Alexander the Great: Journey to the End of the Earth

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HarperCollins, Dec 13, 2005 - Biography & Autobiography - 180 pages
17 Reviews

"Alexander's behavior was conditioned along certain lines -- heroism, courage, strength, superstition, bisexuality, intoxication, cruelty. He bestrode Europe and Asia like a supernatural figure."

In this succinct portrait of Alexander the Great, distinguished scholar and historian Norman Cantor illuminates the personal life and military conquests of this most legendary of men. Cantor draws from the major writings of Alexander's contemporaries combined with the most recent psychological and cultural studies to show Alexander as he was -- a great figure in the ancient world whose puzzling personality greatly fueled his military accomplishments.

He describes Alexander's ambiguous relationship with his father, Philip II of Macedon; his oedipal involvement with his mother, the Albanian princess Olympias; and his bisexuality. He traces Alexander's attempts to bridge the East and West, the Greek and Persian worlds, using Achilles, hero of the Trojan War, as his model. Finally, Cantor explores Alexander's view of himself in relation to the pagan gods of Greece and Egypt.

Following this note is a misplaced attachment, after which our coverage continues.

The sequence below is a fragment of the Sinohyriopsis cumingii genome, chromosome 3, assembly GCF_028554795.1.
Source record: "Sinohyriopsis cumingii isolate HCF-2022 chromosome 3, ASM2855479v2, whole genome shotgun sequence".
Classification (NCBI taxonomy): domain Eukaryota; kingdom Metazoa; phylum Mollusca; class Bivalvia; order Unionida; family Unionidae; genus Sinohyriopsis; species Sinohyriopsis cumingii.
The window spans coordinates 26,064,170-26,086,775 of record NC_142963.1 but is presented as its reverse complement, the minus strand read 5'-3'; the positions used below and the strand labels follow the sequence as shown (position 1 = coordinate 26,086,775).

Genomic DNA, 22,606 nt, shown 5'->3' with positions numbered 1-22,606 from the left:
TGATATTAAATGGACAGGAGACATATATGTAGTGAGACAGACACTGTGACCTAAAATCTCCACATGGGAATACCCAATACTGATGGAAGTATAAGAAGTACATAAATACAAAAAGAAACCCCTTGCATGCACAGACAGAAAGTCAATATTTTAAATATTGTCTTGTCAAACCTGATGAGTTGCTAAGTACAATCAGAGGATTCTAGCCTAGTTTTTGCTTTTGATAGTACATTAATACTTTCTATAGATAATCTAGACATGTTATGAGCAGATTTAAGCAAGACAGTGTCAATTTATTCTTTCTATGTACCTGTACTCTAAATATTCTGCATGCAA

More than a biography, Norman Cantor's Alexander the Great is a psychological rendering of a man of his time.

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Review: Alexander the Great: Journey to the End of the Earth

User Review  - Kristine Morris - Goodreads

This is a very accessible introduction to Alexander the Great. Norman provides a basic biography, overview of Alexander's conquests, context of why he did what he did and an assessment of his impact on western history and civilization. Read full review

Review: Alexander the Great: Journey to the End of the Earth

User Review  - Blake Cleckler - Goodreads

Short, entertaining, engaging, and quite revealing about the early Greek culture. Not overly thorough, like my old History teacher used to say about a good essay it was "like a woman's skirt should be, short enough to be interesting, but long enough to cover the subject." Read full review

References to this book

About the author (2005)

Norman F. Cantor was Emeritus Professor of History, Sociology, and Comparative Literature at New York University.

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